Gordi – ‘Volcanic’.
The idea of making electronic folk music – blending acoustic arrangements with electronic elements – is something that feels wildly innovative. One of my favourite examples of this in recent years is Sophie Payten (aka Gordi). Since releasing her debut Reservoir in 2017, she has become one of the most recognisable voices in folktronica circles. Her unflinching persistence and experimentation in this continually evolving genre is documented in a collection of songs on her new album Our Two Skins. Interestingly, her willingness to experiment doesn’t overshadow her personal and world-weary approach to songwriting. In fact, both words and music on the new album compliment each other to great effect. In a press release Payten said: “Our Two Skins chronicles the intense and impossible time (she) spent renegotiating who she is and how she fits in the world.” Moreover the album seems to document a cauldron of emotional baggage that has surfaced or crept into Payten’s life in recent years. From Radiator, a song about releasing the pressure valve on love to Volcanic, which details what it’s like to suffer an anxiety attack, Our Two Skins is strangely a positive listening experience.
Husky – ‘SYWD’.
Although it’s hard not to see everything as a response to what is happening around the world at present, Melbourne indie folk band Husky new concept album Stardust Blues is something that we all definitely need right now. Inspired by James Joyce’s classic novel Ulysses, the album’s twelve tracks follows a contemplative character as he transverses through a city lost in his thoughts searching for love, hope and the key to the cosmos. Interestingly, following on from three critically acclaimed albums spanning a little over a decade now, Husky incorporate a sound on Stardust Blues that is both familiar yet also new to their musical direction. On this record you can here the influence of the likes of Andy Shauf, Father John Misty and surprisingly Big Thief. Husky’s track Kinetic, for instance, whether deliberate or unconscious is Big Thief hands down. (Something about Kinetic reminds me of U.F.O.F.) On a personal note, Husky’s SYWD stands as my favourite track on the album. “It takes place in the morning, walking home from an all-night party in that half-awake, half-asleep, dream state in which you’re more likely to do something you normally wouldn’t do. Like calling your ex,” frontman Husky Gawenda said recently in a track by track breakdown of the album.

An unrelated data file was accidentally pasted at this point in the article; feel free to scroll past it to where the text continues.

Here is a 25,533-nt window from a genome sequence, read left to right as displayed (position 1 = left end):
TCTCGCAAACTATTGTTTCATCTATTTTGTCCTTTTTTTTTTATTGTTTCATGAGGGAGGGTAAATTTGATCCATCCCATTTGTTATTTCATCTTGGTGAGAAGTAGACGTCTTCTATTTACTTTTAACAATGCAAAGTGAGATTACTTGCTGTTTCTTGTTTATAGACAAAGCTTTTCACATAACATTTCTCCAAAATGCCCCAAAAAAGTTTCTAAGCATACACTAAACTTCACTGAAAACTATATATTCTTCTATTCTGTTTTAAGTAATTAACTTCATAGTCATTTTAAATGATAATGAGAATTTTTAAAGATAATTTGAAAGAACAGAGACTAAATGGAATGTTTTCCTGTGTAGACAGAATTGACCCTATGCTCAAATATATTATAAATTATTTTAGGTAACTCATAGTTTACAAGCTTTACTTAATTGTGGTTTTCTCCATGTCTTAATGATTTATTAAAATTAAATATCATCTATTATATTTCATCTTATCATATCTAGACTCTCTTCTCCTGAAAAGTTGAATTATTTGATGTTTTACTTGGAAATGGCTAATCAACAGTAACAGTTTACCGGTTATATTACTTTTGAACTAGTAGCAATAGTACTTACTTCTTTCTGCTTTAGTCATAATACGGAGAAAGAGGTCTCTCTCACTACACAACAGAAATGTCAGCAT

First Aid Kit – ‘On The Road Again’.
First Aid Kit — Johanna and Klara Söderberg — felt like a breath of fresh air when I first discovered them a few years back. Since then, I’ve really become a fan of their alt-country/indie folk music. Though it’s been a while since we have heard some new music from them, I’m pleased to report that this week they have shared their previously unreleased cover of Willie Nelson’s 1980 classic On The Road Again. It’s the Swedish outfit’s first release since 2018’s Ruins LP and Tender Offerings EP, and I have to say it’s a nice offering that comes with an incredibly charming homemade tour video that reminds us of the good old days, when we were able to get out and about and enjoy the splendour of live shows. Interestingly, all proceeds of the song will be donated to Crew Nation in support of the global touring community. And without any further ado, check out First Aid Kit’s cover of Nelson’s “On The Road Again” here below. Enjoy!